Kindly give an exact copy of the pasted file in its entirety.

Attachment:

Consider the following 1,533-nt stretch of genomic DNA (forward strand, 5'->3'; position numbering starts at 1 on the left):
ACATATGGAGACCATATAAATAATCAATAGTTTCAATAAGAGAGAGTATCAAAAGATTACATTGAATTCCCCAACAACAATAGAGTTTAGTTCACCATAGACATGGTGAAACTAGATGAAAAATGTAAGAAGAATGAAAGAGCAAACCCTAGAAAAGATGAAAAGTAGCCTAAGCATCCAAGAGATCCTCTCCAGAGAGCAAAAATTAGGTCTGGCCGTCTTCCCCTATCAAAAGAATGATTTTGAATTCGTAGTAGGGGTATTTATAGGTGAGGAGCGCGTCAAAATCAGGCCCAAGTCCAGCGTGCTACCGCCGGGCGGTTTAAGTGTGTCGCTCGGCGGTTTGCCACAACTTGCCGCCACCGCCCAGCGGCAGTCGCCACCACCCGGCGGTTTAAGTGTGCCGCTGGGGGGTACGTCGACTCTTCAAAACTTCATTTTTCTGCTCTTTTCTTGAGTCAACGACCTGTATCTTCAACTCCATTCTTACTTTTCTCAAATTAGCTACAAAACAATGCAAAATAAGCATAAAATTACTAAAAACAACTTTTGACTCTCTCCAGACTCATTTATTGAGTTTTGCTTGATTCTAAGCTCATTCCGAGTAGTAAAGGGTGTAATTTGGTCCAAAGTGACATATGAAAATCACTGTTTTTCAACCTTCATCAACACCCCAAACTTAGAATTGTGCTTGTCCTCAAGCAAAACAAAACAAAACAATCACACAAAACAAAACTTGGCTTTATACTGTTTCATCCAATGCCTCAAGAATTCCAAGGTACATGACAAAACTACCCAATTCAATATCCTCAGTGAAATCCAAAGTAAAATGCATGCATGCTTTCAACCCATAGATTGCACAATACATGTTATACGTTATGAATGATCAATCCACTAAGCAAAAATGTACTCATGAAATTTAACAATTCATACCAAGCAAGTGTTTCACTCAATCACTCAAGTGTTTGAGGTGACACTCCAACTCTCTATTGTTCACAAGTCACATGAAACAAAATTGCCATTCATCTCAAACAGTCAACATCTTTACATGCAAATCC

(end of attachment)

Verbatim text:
Consider the following 1,533-nt stretch of genomic DNA (forward strand, 5'->3'; position numbering starts at 1 on the left):
ACATATGGAGACCATATAAATAATCAATAGTTTCAATAAGAGAGAGTATCAAAAGATTACATTGAATTCCCCAACAACAATAGAGTTTAGTTCACCATAGACATGGTGAAACTAGATGAAAAATGTAAGAAGAATGAAAGAGCAAACCCTAGAAAAGATGAAAAGTAGCCTAAGCATCCAAGAGATCCTCTCCAGAGAGCAAAAATTAGGTCTGGCCGTCTTCCCCTATCAAAAGAATGATTTTGAATTCGTAGTAGGGGTATTTATAGGTGAGGAGCGCGTCAAAATCAGGCCCAAGTCCAGCGTGCTACCGCCGGGCGGTTTAAGTGTGTCGCTCGGCGGTTTGCCACAACTTGCCGCCACCGCCCAGCGGCAGTCGCCACCACCCGGCGGTTTAAGTGTGCCGCTGGGGGGTACGTCGACTCTTCAAAACTTCATTTTTCTGCTCTTTTCTTGAGTCAACGACCTGTATCTTCAACTCCATTCTTACTTTTCTCAAATTAGCTACAAAACAATGCAAAATAAGCATAAAATTACTAAAAACAACTTTTGACTCTCTCCAGACTCATTTATTGAGTTTTGCTTGATTCTAAGCTCATTCCGAGTAGTAAAGGGTGTAATTTGGTCCAAAGTGACATATGAAAATCACTGTTTTTCAACCTTCATCAACACCCCAAACTTAGAATTGTGCTTGTCCTCAAGCAAAACAAAACAAAACAATCACACAAAACAAAACTTGGCTTTATACTGTTTCATCCAATGCCTCAAGAATTCCAAGGTACATGACAAAACTACCCAATTCAATATCCTCAGTGAAATCCAAAGTAAAATGCATGCATGCTTTCAACCCATAGATTGCACAATACATGTTATACGTTATGAATGATCAATCCACTAAGCAAAAATGTACTCATGAAATTTAACAATTCATACCAAGCAAGTGTTTCACTCAATCACTCAAGTGTTTGAGGTGACACTCCAACTCTCTATTGTTCACAAGTCACATGAAACAAAATTGCCATTCATCTCAAACAGTCAACATCTTTACATGCAAATCC